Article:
Thursday, September 30, 2010

We Hold These Truths…

President Obama’s recent faux pas did not get much coverage in the media (At least as far as I know.) Actually, it didn’t even get too much coverage on right wing talk radio or Fox News either. In case you have not heard it, he left out some pivotal words in his speech before the Hispanic Caucus, when he attempted to quote from the Declaration of Independence:

We hold these truths to be self-evident, that all men are created equal, that they are endowed […] with certain inalienable rights: the right to life, liberty and the pursuit of happiness.
Now I am not here to make hay about the President’s omission of the key words “by their Creator”. I am willing to give him the benefit of the doubt that it was just an innocent mental blip, or perhaps it was the speechwriter’s fault and the President was just following the teleprompter. I will not even attempt to draw any conclusions about his motives or what the omission might reveal.

Thursday, September 23, 2010

Love and Death in Sicily

Both of my parents were born in a small village called Torre Faro (“lighthouse”), which is situated on the very northeast corner of Sicily, right across from the Italian mainland, where the Tyrrhenian and Ionian Seas converge into the Strait of Messina. Like many of the town’s long time residents, both sides of my family hail from a long line of fishermen.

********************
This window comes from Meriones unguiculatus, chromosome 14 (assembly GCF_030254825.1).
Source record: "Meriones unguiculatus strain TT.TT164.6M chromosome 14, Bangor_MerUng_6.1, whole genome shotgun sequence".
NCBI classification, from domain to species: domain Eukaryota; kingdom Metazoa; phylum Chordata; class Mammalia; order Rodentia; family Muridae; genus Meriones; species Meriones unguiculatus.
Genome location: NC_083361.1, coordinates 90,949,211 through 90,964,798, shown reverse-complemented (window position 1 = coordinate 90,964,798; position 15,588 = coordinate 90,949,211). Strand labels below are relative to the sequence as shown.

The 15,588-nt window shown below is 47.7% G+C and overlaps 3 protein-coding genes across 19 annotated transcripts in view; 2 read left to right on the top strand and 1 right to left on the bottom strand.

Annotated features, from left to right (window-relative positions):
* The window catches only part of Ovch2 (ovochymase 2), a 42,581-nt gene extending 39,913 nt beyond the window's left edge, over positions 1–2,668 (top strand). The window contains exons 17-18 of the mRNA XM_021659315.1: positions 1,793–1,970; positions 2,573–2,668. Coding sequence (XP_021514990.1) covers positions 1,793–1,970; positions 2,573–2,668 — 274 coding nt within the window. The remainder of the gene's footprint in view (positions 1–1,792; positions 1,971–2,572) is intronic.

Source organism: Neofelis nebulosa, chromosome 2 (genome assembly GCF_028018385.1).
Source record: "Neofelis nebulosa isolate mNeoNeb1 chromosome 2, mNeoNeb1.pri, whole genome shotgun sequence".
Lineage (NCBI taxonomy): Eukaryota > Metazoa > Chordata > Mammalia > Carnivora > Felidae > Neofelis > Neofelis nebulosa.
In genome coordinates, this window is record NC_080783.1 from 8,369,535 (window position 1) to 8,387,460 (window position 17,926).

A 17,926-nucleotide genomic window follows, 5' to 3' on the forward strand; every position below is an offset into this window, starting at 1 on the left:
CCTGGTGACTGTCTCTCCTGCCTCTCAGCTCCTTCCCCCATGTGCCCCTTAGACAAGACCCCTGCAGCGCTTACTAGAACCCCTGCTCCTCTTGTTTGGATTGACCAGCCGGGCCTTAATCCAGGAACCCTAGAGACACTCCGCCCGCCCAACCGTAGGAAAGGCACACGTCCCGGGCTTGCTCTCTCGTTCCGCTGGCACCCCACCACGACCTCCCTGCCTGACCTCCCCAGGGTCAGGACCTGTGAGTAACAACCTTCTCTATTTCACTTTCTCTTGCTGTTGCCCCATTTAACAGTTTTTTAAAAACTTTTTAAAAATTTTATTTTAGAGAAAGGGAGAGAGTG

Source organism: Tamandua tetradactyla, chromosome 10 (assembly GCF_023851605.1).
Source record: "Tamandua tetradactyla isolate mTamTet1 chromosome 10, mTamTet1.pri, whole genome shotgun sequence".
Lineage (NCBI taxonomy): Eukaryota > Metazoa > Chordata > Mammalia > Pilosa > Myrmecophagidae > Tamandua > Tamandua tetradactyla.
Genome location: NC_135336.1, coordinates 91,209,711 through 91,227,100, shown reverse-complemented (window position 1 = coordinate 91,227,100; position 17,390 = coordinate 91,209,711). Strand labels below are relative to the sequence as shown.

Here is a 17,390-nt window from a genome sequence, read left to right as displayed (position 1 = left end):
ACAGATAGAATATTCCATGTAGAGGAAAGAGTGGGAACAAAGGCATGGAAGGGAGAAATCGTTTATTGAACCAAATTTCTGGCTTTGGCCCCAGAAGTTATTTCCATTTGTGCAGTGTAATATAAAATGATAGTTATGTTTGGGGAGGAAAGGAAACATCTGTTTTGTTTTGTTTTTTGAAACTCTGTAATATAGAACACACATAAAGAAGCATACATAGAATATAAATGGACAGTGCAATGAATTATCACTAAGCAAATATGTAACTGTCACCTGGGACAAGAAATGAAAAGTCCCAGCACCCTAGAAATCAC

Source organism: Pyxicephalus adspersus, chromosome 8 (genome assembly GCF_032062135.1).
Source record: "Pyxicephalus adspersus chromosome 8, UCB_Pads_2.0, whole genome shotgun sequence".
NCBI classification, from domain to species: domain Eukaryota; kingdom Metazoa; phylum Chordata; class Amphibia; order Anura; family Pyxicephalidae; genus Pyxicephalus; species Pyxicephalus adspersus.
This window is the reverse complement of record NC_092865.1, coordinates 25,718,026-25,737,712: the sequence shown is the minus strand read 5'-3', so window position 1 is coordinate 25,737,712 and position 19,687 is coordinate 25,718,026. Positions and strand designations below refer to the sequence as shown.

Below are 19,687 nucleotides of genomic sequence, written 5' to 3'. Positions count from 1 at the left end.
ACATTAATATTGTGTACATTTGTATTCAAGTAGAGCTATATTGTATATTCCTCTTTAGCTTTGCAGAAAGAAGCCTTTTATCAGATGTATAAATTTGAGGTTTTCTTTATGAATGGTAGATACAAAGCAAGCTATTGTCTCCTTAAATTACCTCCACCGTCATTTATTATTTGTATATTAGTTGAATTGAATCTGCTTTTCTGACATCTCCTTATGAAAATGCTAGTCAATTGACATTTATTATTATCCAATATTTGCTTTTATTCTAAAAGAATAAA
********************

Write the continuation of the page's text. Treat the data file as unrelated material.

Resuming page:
Friday, September 10, 2010

The Wind Blows on the Road to Damascus and the Road to the Zoo

I was very pleased to get some feedback to one of my previous posts, Reasonable Faith, from a commenter named Steve. His comments were honest, thoughtful and thought provoking. You may read Steve's comments in their entirety by clicking on the hyperlink, but here is a snippet.

That you opened this blog entry with a discussion of Paul fits very well with a long standing notion that I have had about what it might take to convert me to Christianity…. [An] experience akin to what Saul/Paul had on the road to Damascus might be sufficient to provide the impetus to convert me and cause me to begin to evangelize. If I had a personal encounter with Jesus as Saul/Paul did, I might change my name from Steve to Pteve and go out to tell the world of what I had experienced. It would appear that Saul/Paul did not come to Christianity by the use of thought and reason, but rather by a spiritually overwhelming and even physically altering (loss of eyesight) experience that was entirely unsolicited but evidently radically transformative. Am I less deserving than Saul/Paul? Who knows? But I can say in all honesty that after many hours of prayer, meditation, and "opening" myself to the presence of God that absolutely nothing of His presence has been made known to me. After many hours of reading and contemplating the Bible, I have not had one iota of insight afforded me that might begin to compel me to believe in Jehovah or Jesus.

How is it that people come to faith? How is it that some do and some don’t? It does not seem that there are particular demographics that are necessarily more prone to faith. Educated or uneducated, rich or poor, sophisticated or unsophisticated, each group has within its ranks people who accept and embrace the Gospel, and people who don’t. Why?

Monday, September 6, 2010

"Everybody Must Get Stoned!"